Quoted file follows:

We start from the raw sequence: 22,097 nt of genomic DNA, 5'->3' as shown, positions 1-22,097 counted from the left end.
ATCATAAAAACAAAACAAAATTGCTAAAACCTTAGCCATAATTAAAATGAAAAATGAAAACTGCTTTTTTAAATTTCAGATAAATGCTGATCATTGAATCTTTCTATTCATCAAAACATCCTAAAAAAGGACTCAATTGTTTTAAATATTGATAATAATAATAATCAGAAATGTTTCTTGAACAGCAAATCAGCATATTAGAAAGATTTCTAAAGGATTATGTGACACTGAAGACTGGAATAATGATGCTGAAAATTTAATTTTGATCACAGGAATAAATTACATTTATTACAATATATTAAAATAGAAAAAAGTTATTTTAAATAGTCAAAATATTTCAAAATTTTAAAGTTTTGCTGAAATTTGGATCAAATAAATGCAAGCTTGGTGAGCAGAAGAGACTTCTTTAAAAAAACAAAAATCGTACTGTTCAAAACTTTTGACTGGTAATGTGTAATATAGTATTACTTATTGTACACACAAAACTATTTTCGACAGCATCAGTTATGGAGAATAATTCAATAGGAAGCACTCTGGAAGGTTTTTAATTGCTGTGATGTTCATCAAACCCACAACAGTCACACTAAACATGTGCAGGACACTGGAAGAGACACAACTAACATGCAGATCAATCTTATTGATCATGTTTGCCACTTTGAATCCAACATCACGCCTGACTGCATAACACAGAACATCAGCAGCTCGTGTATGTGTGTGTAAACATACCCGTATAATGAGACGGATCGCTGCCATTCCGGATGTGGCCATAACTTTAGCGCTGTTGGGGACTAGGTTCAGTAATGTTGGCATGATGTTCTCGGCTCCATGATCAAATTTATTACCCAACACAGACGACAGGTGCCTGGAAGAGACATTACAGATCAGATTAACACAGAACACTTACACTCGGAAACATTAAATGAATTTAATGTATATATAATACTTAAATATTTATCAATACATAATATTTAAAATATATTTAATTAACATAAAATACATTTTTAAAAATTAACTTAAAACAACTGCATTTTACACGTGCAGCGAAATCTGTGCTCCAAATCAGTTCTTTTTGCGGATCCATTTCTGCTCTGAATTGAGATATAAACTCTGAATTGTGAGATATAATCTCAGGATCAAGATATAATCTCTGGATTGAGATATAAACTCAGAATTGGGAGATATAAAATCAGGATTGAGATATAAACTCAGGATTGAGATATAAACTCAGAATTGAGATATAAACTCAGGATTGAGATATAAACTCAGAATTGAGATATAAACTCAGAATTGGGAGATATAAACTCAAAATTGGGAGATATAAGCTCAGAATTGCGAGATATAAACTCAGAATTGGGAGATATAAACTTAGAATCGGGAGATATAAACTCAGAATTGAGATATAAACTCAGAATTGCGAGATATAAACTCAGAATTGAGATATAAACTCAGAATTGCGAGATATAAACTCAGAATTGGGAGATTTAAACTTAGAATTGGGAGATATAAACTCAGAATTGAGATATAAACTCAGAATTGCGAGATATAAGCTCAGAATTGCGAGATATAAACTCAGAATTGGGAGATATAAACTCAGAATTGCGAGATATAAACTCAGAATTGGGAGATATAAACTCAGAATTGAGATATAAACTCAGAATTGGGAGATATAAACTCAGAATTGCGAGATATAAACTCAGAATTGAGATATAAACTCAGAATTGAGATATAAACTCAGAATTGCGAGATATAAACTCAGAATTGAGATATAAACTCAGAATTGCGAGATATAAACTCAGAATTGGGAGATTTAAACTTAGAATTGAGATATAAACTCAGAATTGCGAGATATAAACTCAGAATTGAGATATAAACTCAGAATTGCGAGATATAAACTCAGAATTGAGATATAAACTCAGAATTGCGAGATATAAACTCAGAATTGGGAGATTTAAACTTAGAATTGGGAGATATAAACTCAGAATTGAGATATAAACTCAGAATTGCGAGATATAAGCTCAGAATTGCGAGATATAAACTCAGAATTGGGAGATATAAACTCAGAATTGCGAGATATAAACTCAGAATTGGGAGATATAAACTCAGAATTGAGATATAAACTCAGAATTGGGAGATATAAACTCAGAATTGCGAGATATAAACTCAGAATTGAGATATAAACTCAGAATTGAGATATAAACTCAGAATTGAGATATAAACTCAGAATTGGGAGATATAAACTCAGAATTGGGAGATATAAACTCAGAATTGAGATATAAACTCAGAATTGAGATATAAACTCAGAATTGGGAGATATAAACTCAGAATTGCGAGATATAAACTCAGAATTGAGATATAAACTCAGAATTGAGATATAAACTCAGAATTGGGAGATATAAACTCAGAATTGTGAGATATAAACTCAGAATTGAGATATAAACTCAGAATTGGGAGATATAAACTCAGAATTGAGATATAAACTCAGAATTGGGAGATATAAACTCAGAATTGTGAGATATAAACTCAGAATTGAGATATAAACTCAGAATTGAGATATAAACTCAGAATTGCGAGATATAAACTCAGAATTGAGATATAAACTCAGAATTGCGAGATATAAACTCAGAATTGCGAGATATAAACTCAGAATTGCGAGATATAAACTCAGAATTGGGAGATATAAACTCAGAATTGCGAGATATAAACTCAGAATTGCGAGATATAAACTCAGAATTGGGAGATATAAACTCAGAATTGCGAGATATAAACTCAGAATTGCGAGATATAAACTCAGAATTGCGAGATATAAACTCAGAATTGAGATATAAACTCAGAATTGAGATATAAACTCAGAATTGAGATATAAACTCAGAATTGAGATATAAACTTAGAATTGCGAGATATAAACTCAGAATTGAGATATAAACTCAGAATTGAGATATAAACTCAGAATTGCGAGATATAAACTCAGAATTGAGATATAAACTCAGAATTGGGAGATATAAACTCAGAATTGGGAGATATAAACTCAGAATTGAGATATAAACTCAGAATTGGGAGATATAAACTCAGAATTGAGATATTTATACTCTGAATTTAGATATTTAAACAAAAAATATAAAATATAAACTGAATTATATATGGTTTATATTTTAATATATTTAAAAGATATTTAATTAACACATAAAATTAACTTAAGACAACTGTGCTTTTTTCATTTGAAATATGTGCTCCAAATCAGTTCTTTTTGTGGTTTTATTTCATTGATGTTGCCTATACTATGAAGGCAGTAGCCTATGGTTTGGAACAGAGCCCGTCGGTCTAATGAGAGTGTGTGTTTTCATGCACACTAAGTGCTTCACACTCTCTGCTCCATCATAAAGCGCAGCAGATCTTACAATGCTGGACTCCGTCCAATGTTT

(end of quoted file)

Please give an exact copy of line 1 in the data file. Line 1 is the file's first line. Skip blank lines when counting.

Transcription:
We start from the raw sequence: 22,097 nt of genomic DNA, 5'->3' as shown, positions 1-22,097 counted from the left end.